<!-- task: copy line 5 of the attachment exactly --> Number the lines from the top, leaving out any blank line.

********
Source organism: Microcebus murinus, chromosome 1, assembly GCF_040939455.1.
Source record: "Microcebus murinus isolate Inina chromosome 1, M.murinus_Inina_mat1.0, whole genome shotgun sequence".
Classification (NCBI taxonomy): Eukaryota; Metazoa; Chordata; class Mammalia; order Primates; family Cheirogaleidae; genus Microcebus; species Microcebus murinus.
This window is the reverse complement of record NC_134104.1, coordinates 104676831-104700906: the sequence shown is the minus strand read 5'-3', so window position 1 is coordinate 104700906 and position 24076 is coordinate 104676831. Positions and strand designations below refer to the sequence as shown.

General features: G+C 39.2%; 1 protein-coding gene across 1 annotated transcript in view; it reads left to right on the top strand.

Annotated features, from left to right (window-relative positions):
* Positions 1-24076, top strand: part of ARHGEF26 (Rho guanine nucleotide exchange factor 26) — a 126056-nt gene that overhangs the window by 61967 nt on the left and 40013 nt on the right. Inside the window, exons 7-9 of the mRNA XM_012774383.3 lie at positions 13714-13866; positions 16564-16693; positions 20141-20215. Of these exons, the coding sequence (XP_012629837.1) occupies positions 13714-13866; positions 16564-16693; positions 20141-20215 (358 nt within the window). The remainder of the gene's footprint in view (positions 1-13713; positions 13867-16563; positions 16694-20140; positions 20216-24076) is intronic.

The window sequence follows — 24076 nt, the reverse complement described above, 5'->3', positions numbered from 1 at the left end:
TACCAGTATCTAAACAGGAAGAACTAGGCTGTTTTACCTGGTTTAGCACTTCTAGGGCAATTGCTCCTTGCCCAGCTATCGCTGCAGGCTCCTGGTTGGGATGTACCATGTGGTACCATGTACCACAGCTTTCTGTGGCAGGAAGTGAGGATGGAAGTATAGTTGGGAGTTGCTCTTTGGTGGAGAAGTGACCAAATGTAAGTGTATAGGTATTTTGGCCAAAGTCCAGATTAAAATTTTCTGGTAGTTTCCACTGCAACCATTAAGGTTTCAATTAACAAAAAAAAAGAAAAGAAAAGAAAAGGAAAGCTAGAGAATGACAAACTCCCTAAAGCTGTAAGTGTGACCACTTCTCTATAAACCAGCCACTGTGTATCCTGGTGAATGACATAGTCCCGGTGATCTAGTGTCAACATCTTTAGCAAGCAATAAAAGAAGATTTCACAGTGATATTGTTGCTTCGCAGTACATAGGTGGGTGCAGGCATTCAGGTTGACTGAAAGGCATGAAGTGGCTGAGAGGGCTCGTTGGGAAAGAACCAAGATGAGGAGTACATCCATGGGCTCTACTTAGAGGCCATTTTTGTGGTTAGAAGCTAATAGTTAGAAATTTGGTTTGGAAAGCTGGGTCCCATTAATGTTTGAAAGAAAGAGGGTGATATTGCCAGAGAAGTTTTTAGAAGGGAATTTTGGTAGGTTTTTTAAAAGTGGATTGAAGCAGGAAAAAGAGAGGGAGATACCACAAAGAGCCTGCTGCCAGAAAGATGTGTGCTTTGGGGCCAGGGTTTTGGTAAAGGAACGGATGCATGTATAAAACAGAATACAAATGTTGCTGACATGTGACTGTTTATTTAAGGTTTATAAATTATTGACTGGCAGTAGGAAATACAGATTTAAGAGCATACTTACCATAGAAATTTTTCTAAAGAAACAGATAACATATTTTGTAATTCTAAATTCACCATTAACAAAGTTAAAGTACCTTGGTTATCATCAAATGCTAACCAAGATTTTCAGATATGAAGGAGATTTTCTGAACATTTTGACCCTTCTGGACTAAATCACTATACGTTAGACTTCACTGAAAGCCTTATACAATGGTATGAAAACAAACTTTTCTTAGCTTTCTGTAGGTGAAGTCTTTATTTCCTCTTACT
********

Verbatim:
General features: G+C 39.2%; 1 protein-coding gene across 1 annotated transcript in view; it reads left to right on the top strand.